The European project has achieved many things but it has not abolished geography. This rich, orderly continent still has horrors ranged along its periphery, from Syria to the Maghreb and farther south in Africa. As long as a world of anguish abuts a zone of tranquillity, there will be movements of desperate people from one to the other.
Europe’s migrant problem, so evident in Calais and the shores of Italy, is born of vast forces: war, the failure of states and economies, the natural human craving for something better. Next to these forces, the response from European governments is petty and piecemeal.
Britain and France exchange blame for the Calais “jungle”, where people fleeing Eritrea and Syria live in shanty conditions while plotting their onward passage via lorry or train. David Cameron crudely described this flow of migrants as a “swarm” this week, but worse was the prime minister’s subsequent decision to send British sniffer dogs to fortify the channel crossing. This is the shallowest gesture politics, a ploy to keep the press sated for a few days.
If Mr Cameron lacks vision, so too does the European Union itself. The sharing of migrants across member states, the processing of asylum claims, the creation of legal routes into Europe — there should be pan-European co-ordination of this. Instead, there is a dog’s breakfast of national policies, some more enlightened than others.
Europe needs a sense of perspective, in two senses of the phrase. It should start by accepting that the inflow of migrants is not overwhelming. The EU has a population of around 500 million. Its citizens are entitled to expect secure borders but there should be no talk of a swarm when the Calais crisis involves only 5,000 newcomers. Turkey has absorbed almost 2 million, Lebanon 1.5 million. Europe’s burden is heavy but bearable, as long as it is shared beyond the pinch-points of littoral Italy and Greece.
The continent should also lift its sights and take the long view. Governments invest too much hope in technical fixes: a security measure here, a raid on people-traffickers there. The real problem is structural. As long as chaos reigns close to Europe, people will risk their lives to come here. The solution to the migrant problem lies at the source.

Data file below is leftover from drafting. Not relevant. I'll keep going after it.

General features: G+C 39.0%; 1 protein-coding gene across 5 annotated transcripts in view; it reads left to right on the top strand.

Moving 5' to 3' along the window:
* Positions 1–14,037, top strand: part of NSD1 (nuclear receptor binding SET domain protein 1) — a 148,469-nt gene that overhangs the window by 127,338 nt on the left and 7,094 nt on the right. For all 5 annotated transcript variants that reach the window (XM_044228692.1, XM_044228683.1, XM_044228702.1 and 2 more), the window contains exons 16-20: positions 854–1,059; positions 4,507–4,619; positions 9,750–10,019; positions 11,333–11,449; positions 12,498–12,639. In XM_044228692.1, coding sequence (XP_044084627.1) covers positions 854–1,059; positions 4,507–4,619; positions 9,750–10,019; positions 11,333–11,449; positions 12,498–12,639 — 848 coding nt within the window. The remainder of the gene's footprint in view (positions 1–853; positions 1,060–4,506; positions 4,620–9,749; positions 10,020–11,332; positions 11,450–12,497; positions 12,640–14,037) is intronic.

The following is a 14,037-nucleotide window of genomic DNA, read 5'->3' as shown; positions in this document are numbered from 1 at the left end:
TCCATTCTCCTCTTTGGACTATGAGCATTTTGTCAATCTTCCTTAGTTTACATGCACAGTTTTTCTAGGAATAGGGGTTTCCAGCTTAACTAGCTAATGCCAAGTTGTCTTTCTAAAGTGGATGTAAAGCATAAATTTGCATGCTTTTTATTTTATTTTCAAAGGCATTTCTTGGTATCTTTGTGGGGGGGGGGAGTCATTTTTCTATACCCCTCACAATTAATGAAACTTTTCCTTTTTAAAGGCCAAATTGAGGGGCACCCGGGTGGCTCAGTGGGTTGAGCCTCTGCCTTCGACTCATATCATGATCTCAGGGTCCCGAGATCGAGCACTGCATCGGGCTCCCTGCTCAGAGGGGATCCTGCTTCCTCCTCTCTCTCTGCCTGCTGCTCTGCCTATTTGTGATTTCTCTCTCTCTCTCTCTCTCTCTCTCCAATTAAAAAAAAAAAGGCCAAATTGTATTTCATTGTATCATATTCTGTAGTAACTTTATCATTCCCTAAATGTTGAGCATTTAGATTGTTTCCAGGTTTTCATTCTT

Nobody expects Brussels to bring peace to Syria or prosperity to the Horn of Africa. Nor can it offer the carrot of EU membership, which incentivised the former communist countries of eastern and central Europe to reform themselves.
But a giant trade bloc with so much diplomatic expertise to call upon has no excuse to be passive either. It has a direct interest in the security of North African ports and the economic prospects of the region, but it is a rare European leader who even talks about these challenges. Instead of squabbling over identity cards and policing techniques, France and Britain might reflect on their capacity as Europe’s foremost military powers to foster some semblance of order in the continent’s nearby troublespots.
Already prone to introspection, the euro crisis has made the EU turn in on itself in recent years. Previous efforts to look outward to the near abroad, such as the Mediterranean Union pursued by Nicolas Sarkozy during his French presidency in the last decade, have not been developed.
The EU has always talked a good game about soft power: the civilising influence of its peaceful, rules-based example. The plight of its neighbouring regions makes that talk look increasingly cheap.
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